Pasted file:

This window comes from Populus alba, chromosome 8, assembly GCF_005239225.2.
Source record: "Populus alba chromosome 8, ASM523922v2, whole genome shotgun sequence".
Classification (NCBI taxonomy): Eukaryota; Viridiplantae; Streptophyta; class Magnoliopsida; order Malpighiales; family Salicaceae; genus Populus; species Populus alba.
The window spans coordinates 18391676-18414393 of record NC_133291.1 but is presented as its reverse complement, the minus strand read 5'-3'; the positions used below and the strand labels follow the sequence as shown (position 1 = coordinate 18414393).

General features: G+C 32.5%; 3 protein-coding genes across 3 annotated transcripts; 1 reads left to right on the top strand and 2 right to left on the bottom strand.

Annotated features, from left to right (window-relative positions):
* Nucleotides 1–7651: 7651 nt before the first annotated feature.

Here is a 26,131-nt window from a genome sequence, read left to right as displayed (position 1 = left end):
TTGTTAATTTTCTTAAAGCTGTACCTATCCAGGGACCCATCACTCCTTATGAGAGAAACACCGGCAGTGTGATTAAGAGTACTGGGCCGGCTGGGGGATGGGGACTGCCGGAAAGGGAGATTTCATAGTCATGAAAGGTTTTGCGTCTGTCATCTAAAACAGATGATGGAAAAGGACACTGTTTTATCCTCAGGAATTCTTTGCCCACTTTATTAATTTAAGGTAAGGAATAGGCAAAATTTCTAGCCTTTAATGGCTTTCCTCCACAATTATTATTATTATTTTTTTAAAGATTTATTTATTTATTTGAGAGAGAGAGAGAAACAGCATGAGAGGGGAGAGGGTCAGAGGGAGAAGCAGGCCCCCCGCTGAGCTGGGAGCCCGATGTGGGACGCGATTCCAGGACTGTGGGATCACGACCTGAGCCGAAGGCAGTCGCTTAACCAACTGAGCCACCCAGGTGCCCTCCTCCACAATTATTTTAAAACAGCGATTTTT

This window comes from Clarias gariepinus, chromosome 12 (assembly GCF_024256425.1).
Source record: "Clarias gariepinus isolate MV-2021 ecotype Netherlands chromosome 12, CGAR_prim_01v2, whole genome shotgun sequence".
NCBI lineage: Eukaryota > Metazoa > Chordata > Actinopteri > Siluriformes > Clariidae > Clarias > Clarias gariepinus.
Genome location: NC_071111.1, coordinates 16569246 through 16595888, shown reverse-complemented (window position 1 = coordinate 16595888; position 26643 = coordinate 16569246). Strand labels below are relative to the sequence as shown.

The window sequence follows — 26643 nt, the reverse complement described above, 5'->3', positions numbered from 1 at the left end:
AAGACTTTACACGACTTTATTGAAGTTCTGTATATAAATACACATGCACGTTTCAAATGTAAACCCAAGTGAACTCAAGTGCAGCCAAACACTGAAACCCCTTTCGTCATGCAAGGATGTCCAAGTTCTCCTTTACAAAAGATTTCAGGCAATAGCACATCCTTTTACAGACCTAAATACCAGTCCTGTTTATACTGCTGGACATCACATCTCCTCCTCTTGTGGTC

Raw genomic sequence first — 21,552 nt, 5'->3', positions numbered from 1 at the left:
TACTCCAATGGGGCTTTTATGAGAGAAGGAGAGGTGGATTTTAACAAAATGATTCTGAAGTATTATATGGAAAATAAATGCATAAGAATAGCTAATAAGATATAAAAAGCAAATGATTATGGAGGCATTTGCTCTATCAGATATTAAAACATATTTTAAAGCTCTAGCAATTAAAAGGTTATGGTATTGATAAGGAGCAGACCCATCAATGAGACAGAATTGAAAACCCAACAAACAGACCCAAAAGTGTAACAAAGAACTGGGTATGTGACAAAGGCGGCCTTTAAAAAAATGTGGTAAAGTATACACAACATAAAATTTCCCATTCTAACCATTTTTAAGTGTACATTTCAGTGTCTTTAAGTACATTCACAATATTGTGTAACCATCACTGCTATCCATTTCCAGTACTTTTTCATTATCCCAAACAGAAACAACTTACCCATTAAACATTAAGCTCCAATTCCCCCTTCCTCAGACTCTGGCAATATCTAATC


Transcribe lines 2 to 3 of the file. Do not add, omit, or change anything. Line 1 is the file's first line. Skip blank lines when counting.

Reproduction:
Source record: "Populus alba chromosome 8, ASM523922v2, whole genome shotgun sequence".
Classification (NCBI taxonomy): Eukaryota; Viridiplantae; Streptophyta; class Magnoliopsida; order Malpighiales; family Salicaceae; genus Populus; species Populus alba.